VENZKE: Yes.

You know, there's always a lot of discussion about this. We hear that, you know, there is no more al Qaeda. It's just an ideology. We hear that it is all al Qaeda. The fact of the matter is, from what we're able to see about their operations is that it is many things at the same time.

There is a core al Qaeda that they most definitely remain in control of. There are affiliate groups that they have varying levels of control or influence over. And then there are those that are sort of spurned by the ideology, but don't have actually any connection to the core organization. All of those things, we're seeing going on simultaneously now.

COOPER: On this -- this banner ad that was posted by the production company, Paul, there was a picture of bin Laden. For a while, people today were saying, oh, this is a new picture of him. You know, his beard is darker.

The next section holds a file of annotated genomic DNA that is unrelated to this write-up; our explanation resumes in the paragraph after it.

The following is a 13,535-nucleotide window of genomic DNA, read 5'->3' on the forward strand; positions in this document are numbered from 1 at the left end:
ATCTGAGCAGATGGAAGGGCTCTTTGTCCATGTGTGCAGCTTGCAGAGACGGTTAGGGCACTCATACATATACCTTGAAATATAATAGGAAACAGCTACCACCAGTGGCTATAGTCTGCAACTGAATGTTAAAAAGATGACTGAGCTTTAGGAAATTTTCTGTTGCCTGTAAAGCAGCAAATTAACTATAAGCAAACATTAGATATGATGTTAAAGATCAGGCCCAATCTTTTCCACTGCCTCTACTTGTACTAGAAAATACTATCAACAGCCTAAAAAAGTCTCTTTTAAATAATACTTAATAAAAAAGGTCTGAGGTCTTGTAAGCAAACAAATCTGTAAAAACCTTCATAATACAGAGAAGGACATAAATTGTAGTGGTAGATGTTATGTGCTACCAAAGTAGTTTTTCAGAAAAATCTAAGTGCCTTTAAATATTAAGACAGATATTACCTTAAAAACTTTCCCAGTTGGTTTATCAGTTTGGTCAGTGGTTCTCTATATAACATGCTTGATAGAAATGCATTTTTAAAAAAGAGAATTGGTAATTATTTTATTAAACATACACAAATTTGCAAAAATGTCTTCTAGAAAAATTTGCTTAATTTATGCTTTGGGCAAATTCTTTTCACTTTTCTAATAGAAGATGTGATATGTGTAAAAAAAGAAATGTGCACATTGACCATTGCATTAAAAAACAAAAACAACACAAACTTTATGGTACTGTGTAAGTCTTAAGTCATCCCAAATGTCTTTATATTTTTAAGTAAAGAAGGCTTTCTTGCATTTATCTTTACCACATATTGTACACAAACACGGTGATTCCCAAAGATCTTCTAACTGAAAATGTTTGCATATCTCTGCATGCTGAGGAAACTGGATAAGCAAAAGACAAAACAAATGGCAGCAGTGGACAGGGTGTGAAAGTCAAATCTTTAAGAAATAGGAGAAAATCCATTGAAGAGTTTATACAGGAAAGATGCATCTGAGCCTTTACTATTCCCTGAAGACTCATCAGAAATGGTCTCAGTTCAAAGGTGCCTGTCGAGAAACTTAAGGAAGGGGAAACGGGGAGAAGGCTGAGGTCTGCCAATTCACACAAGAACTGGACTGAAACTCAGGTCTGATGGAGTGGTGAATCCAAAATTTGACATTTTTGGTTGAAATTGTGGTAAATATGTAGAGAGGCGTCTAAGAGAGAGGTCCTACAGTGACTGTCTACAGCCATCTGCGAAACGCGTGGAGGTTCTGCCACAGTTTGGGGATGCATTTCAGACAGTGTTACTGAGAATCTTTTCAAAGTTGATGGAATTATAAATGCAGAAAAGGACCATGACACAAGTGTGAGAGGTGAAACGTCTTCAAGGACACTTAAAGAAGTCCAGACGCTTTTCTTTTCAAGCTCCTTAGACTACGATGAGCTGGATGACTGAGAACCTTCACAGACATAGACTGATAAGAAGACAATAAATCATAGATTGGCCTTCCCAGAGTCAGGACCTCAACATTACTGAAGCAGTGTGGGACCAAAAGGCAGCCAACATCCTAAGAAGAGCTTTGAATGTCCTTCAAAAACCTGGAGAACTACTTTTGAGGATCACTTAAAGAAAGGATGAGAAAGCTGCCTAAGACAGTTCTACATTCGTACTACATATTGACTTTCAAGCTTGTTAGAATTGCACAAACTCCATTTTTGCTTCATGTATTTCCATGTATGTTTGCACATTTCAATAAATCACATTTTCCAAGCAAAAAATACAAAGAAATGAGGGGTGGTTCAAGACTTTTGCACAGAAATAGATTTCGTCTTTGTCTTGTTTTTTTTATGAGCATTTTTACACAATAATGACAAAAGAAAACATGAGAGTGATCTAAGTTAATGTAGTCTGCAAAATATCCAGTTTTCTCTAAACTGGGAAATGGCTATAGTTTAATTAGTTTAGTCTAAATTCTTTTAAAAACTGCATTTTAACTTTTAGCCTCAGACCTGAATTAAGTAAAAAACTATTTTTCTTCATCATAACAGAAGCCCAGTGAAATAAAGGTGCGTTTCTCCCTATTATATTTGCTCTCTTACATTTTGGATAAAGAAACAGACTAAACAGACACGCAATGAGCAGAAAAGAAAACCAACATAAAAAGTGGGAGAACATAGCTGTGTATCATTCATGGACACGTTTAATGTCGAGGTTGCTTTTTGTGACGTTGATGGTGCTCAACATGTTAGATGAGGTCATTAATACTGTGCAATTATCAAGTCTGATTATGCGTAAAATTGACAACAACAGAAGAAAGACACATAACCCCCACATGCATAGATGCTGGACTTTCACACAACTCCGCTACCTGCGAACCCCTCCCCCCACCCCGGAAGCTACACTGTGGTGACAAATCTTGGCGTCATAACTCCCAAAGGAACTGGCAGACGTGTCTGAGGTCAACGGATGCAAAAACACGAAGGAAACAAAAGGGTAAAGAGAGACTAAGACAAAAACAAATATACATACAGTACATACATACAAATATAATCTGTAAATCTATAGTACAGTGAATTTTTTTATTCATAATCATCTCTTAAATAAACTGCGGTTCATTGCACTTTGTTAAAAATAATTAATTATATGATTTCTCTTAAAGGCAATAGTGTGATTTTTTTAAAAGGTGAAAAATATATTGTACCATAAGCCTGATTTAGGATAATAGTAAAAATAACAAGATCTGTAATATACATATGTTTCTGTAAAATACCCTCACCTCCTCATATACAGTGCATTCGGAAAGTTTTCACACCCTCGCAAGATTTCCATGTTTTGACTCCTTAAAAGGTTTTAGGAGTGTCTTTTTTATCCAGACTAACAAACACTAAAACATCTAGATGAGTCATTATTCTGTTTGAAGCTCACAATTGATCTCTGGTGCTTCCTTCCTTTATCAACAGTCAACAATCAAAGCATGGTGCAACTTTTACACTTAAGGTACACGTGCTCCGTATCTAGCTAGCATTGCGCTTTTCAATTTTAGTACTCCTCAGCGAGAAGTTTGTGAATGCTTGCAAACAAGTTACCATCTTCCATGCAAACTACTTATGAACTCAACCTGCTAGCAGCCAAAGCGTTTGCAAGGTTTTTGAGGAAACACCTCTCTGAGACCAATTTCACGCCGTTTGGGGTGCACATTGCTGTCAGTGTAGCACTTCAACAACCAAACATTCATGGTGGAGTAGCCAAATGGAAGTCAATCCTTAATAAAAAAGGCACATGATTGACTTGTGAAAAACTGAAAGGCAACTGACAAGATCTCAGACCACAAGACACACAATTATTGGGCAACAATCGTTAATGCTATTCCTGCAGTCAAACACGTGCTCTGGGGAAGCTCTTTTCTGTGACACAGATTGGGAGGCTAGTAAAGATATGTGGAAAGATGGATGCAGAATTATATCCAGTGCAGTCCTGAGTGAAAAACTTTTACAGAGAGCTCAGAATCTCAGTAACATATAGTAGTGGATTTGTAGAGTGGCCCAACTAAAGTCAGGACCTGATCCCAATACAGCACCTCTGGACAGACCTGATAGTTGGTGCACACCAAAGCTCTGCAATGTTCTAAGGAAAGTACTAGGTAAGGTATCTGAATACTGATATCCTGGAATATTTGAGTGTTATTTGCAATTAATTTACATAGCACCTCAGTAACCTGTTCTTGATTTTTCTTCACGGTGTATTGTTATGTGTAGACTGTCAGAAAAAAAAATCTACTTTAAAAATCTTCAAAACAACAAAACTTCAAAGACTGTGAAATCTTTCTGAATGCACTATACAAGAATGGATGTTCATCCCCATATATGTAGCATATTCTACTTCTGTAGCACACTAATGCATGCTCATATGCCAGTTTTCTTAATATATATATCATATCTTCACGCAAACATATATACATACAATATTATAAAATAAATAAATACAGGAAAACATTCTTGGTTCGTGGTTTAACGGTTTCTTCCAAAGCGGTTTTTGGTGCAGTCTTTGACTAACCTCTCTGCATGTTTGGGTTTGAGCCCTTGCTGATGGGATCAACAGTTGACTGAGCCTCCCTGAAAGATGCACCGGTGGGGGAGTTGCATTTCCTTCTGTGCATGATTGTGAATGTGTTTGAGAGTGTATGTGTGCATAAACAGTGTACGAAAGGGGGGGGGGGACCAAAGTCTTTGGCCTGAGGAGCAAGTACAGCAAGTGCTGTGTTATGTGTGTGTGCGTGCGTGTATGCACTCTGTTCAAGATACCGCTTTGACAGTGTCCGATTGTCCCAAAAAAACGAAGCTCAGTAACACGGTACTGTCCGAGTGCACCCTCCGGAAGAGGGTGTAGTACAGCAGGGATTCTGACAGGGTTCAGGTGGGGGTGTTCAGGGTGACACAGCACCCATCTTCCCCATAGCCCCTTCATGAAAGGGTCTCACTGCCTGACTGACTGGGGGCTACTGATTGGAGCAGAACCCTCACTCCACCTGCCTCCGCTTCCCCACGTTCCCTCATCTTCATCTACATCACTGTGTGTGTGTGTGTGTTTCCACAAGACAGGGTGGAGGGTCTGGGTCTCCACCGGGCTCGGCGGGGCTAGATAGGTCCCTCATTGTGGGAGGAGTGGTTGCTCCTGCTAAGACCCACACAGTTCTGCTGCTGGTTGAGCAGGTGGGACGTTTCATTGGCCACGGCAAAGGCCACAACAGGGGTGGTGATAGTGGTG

We have been looking at it, some of our CNN experts, who actually say it's actually an old picture that just seems to have been photoshopped.

CRUICKSHANK: Well, that's exactly right. I mean, Al-Sahab is a very slick outfit, but it -- but, as you say, it's as good at photoshopping things as the rest of us. So...

COOPER: And we're showing on the screen now, this is the -- from -- from 2007, this is the -- the picture that was just released on the banner ad today. We think this is the original picture, actually, from 2004. So, a lot of the earlier news reports today saying, oh, look, this is a new look at bin Laden.

Probably not.